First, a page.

I know many folks in the Ds community think that we are over-analyzing her difficulty talking. That it is just the Down syndrome itself causing the delay. The literature says that expressive speech is not fully articulated till closer to 4-6 years of age. And our bird doesn’t turn 3 until the latter part of February 2012. The problem for us is that the Quail seems to have lost speech in the last year. The Down syndrome literature does not say anything about that. And throughout all of our IFSPs our EI has always said when she starts to slip in an area then we need to consider why that is. In every other developmental area the Quail has made leaps and bounds, either maintaining her developmental age range or in the case of cognitive, social and self-help leaping up a few months. Speech is the one area that has slipped. So we’ve talked with our SLP and with SRJ about the possibility of apraxia being the culprit. Her receptive language this fall measured 98 on the PLS 5. When you remove her sign language from the expressive equation her score dropped from 82 to 77 giving her an overall total language score of 89 with sign and 86 without. Sara felt that this drop was not significant enough for a full-fledged apraxia diagnosis when we saw her in Jan 2012. It was concerning that her receptive is outpacing her expressive. Since she now has all the other necessary components for expressive speech we are left to think that her severe motor planning disorder is manifesting as a speech dyspraxia. This makes sense as we think back over how her other developmental skills have developed. She generally has a great deal of difficulty performing any given task (crawling, walking, signing, feeding herself, playing with toys) until she’s been able to go over the act in a repetitive fashion for a number of weeks to months. Once she has it firmly under her belt, we don’t hear complaints, tantrums or refusals from her anymore.

This girl knows what she knows and also what she doesn’t know and let me tell you, she does not want to be put on display with what she doesn’t know. And frankly, who can blame her? Do any of us enjoy that?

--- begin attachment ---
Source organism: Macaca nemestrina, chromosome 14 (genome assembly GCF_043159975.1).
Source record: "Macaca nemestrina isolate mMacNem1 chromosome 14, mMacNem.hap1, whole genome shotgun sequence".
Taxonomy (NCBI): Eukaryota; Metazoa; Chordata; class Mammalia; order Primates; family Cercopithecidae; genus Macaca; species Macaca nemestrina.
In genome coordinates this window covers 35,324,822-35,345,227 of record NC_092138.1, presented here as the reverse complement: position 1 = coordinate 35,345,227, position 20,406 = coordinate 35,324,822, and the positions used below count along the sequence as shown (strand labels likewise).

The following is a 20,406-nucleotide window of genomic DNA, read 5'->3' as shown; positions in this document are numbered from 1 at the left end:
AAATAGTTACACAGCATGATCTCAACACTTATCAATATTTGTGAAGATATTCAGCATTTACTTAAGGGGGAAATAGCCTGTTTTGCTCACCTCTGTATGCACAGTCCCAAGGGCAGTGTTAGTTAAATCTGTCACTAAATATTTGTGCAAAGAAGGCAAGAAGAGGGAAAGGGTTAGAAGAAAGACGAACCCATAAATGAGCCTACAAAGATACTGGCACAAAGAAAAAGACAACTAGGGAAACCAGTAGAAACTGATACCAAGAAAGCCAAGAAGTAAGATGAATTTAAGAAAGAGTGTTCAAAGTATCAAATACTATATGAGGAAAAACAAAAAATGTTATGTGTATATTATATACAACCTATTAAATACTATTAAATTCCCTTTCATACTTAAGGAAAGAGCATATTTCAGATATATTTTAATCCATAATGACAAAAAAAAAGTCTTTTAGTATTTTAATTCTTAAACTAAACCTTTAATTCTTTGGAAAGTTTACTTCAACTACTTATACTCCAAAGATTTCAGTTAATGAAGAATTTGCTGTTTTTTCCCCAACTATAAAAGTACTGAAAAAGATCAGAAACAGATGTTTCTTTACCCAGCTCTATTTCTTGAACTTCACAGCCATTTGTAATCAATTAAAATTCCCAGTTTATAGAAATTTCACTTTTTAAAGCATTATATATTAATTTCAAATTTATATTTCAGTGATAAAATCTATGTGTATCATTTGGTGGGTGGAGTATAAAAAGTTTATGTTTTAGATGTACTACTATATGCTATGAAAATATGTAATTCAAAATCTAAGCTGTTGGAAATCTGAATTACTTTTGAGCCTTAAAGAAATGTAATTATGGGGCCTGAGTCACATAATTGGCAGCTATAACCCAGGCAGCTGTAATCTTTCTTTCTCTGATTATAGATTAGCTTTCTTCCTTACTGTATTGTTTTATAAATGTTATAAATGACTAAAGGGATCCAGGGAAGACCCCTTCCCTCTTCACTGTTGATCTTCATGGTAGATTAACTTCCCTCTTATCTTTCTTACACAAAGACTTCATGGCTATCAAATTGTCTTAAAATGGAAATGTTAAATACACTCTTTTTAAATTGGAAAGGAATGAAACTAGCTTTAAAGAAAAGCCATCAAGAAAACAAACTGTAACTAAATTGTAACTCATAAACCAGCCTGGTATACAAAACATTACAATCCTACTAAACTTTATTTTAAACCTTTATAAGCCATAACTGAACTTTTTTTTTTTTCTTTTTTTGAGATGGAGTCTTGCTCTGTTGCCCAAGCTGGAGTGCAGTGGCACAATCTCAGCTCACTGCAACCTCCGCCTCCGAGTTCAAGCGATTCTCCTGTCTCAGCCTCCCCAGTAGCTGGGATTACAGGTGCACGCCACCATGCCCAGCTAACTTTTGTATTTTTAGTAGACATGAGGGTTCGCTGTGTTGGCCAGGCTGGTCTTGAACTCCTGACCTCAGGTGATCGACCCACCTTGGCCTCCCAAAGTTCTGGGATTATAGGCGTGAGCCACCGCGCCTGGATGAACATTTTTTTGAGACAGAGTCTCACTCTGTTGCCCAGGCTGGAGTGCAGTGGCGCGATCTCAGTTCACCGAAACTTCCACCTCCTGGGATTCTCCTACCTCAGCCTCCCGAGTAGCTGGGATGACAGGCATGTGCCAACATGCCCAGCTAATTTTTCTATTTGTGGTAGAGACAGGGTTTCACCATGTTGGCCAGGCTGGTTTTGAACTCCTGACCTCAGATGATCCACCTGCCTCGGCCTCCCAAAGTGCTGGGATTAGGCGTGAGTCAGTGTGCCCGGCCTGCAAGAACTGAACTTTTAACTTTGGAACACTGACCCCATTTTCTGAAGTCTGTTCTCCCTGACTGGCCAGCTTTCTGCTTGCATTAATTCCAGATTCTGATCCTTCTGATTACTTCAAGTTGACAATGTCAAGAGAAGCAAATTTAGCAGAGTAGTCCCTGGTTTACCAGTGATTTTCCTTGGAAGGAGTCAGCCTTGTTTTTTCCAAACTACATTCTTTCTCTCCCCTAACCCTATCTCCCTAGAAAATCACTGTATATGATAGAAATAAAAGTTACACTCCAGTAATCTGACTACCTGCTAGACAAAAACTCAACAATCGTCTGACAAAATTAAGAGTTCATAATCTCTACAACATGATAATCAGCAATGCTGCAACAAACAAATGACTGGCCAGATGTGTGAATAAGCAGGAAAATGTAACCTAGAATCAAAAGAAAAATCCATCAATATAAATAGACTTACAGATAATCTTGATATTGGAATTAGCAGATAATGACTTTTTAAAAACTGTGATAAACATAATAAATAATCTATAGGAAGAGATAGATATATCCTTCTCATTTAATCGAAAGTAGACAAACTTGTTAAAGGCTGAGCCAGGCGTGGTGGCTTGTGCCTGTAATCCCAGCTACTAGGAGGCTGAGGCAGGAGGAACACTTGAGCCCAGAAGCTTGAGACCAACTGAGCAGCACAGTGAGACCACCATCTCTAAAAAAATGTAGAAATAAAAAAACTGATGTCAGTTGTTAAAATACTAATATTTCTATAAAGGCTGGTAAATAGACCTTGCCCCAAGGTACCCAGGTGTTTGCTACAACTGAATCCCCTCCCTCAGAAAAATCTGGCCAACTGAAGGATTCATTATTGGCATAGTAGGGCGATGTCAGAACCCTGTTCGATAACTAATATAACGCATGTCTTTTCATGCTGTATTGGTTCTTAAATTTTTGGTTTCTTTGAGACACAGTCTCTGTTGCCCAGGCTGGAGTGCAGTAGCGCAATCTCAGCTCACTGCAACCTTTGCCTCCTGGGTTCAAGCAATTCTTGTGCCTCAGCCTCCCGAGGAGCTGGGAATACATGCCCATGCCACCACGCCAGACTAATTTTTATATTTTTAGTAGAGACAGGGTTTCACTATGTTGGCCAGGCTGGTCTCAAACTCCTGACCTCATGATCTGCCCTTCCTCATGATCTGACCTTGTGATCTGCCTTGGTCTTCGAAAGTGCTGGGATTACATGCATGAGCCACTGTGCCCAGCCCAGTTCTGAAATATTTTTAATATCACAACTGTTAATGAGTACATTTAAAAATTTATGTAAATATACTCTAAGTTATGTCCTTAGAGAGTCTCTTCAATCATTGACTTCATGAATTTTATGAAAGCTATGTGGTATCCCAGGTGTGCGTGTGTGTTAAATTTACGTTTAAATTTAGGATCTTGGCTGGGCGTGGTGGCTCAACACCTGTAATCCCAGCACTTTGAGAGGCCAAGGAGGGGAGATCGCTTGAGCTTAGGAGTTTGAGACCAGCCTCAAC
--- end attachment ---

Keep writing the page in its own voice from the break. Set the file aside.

So in January at our PPU with SRJ, we explained how perplexed we were over the P/B mystery. Sara watched us practice the first horn with her and immediately noted that although we had her blowing it up to almost 25 times in a row, we weren’t removing it from her mouth between blows. She needed to do this in order to move her mouth in the proper way to get a p or b sound out. She also gave us a new activity with our z-vibe and the yellow spoon tip (hoping that the yellow color would eventually generalize her back over to the yellow apraxia shape) that was both fun for her and silly. We would turn on the vibration and utter a “b” sound as we tapped it on her leg and arm working our way up to her lips where she could purse them on the spoon and then produce the sound herself. I tell you it was like magic. I would say it was within days of this correction that we started hearing her attempts at quiet little b sounds. Now she giggles and tells us which leg to start the z-vibe on. She doesn’t always produce the b sound, but her consistency is growing. For now we are focusing on the B.

That’s the long and short of it. Since this burst of inspiration we’ve also started adding her school buddies name into the fold of dinnertime conversations asking if she has played with one child or another that day. You can totally see her eyes light us as we make our way around to her favorite, “Mariah” as she grins, giggles and utters “Ry-a”!!!! Now as to whether her and Mariah played nicely or met in Thunderdome that day, well that’s a story for another day.